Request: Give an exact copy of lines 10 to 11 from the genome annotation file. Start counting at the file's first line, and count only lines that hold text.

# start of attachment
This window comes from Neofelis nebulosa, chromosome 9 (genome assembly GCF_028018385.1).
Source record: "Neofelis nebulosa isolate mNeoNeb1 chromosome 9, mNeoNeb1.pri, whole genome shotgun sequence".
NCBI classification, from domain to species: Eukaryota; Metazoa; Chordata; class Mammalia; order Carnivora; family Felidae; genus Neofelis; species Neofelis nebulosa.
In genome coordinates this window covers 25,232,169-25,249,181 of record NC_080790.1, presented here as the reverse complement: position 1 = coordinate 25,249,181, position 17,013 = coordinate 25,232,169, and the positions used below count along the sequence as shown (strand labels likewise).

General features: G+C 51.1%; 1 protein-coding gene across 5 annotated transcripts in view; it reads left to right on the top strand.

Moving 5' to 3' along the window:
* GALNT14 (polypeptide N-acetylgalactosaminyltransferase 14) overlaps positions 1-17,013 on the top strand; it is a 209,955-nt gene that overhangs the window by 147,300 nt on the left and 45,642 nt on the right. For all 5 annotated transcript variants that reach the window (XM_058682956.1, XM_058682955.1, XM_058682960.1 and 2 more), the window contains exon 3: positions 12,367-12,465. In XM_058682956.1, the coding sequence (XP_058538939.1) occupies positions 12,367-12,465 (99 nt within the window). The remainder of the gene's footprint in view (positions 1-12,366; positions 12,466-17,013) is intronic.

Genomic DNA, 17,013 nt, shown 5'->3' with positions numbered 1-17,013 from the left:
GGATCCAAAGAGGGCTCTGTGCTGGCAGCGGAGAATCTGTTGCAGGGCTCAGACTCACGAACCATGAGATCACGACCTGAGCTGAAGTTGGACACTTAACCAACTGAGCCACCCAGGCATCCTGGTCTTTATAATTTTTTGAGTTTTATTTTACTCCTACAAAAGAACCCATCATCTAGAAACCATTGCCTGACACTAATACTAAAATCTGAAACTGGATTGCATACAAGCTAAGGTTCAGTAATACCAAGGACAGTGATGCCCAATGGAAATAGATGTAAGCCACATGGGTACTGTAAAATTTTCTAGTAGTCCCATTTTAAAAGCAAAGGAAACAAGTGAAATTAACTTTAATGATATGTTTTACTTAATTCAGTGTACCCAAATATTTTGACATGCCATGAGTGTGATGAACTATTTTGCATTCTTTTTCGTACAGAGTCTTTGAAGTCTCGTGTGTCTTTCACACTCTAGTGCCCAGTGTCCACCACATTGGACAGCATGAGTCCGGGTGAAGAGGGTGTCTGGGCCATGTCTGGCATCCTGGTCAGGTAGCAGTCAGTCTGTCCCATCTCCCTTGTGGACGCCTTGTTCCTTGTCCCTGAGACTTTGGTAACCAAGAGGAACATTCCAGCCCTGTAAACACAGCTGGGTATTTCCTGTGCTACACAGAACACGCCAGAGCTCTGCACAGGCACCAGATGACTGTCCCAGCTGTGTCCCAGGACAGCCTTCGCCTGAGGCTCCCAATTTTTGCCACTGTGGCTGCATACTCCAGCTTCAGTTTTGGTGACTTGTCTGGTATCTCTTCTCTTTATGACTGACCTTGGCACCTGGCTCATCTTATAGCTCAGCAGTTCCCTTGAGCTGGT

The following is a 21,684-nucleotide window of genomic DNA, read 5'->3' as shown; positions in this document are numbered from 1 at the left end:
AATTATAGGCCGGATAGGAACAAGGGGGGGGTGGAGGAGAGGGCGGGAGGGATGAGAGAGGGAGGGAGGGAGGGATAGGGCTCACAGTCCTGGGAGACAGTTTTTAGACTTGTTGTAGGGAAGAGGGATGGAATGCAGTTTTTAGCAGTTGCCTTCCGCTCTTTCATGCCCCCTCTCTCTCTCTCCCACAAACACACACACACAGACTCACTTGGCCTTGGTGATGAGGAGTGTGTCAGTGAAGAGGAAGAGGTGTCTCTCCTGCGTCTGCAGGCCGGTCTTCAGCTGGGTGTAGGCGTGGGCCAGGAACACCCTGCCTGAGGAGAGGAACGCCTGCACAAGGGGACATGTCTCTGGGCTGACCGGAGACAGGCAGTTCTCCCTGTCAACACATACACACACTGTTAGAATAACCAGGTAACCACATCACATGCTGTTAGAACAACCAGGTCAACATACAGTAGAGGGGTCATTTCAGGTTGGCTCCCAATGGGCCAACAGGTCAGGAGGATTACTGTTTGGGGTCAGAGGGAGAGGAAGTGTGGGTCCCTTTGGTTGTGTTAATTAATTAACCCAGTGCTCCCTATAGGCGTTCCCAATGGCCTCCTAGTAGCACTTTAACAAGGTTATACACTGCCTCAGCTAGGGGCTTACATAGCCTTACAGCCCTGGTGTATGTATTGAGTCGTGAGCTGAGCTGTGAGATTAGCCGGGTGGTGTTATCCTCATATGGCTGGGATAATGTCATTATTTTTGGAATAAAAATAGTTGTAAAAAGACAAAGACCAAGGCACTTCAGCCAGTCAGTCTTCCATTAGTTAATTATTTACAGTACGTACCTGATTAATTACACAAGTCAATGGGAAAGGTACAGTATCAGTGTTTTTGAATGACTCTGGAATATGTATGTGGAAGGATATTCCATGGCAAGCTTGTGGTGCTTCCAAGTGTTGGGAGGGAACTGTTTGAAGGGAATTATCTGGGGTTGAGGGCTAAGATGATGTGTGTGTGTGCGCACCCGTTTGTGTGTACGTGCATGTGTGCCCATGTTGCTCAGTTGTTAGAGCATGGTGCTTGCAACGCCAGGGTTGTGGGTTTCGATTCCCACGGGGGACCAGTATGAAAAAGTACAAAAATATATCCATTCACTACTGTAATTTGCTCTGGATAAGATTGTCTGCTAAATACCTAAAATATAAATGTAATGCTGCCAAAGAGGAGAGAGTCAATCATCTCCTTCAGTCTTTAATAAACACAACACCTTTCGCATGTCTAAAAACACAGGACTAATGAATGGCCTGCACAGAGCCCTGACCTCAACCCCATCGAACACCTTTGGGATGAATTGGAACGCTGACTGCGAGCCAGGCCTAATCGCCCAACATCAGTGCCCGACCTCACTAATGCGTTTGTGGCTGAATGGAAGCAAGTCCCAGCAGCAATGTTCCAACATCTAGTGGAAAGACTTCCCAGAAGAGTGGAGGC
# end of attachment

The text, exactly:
The following is a 21,684-nucleotide window of genomic DNA, read 5'->3' as shown; positions in this document are numbered from 1 at the left end:
AATTATAGGCCGGATAGGAACAAGGGGGGGGTGGAGGAGAGGGCGGGAGGGATGAGAGAGGGAGGGAGGGAGGGATAGGGCTCACAGTCCTGGGAGACAGTTTTTAGACTTGTTGTAGGGAAGAGGGATGGAATGCAGTTTTTAGCAGTTGCCTTCCGCTCTTTCATGCCCCCTCTCTCTCTCTCCCACAAACACACACACACAGACTCACTTGGCCTTGGTGATGAGGAGTGTGTCAGTGAAGAGGAAGAGGTGTCTCTCCTGCGTCTGCAGGCCGGTCTTCAGCTGGGTGTAGGCGTGGGCCAGGAACACCCTGCCTGAGGAGAGGAACGCCTGCACAAGGGGACATGTCTCTGGGCTGACCGGAGACAGGCAGTTCTCCCTGTCAACACATACACACACTGTTAGAATAACCAGGTAACCACATCACATGCTGTTAGAACAACCAGGTCAACATACAGTAGAGGGGTCATTTCAGGTTGGCTCCCAATGGGCCAACAGGTCAGGAGGATTACTGTTTGGGGTCAGAGGGAGAGGAAGTGTGGGTCCCTTTGGTTGTGTTAATTAATTAACCCAGTGCTCCCTATAGGCGTTCCCAATGGCCTCCTAGTAGCACTTTAACAAGGTTATACACTGCCTCAGCTAGGGGCTTACATAGCCTTACAGCCCTGGTGTATGTATTGAGTCGTGAGCTGAGCTGTGAGATTAGCCGGGTGGTGTTATCCTCATATGGCTGGGATAATGTCATTATTTTTGGAATAAAAATAGTTGTAAAAAGACAAAGACCAAGGCACTTCAGCCAGTCAGTCTTCCATTAGTTAATTATTTACAGTACGTACCTGATTAATTACACAAGTCAATGGGAAAGGTACAGTATCAGTGTTTTTGAATGACTCTGGAATATGTATGTGGAAGGATATTCCATGGCAAGCTTGTGGTGCTTCCAAGTGTTGGGAGGGAACTGTTTGAAGGGAATTATCTGGGGTTGAGGGCTAAGATGATGTGTGTGTGTGCGCACCCGTTTGTGTGTACGTGCATGTGTGCCCATGTTGCTCAGTTGTTAGAGCATGGTGCTTGCAACGCCAGGGTTGTGGGTTTCGATTCCCACGGGGGACCAGTATGAAAAAGTACAAAAATATATCCATTCACTACTGTAATTTGCTCTGGATAAGATTGTCTGCTAAATACCTAAAATATAAATGTAATGCTGCCAAAGAGGAGAGAGTCAATCATCTCCTTCAGTCTTTAATAAACACAACACCTTTCGCATGTCTAAAAACACAGGACTAATGAATGGCCTGCACAGAGCCCTGACCTCAACCCCATCGAACACCTTTGGGATGAATTGGAACGCTGACTGCGAGCCAGGCCTAATCGCCCAACATCAGTGCCCGACCTCACTAATGCGTTTGTGGCTGAATGGAAGCAAGTCCCAGCAGCAATGTTCCAACATCTAGTGGAAAGACTTCCCAGAAGAGTGGAGGC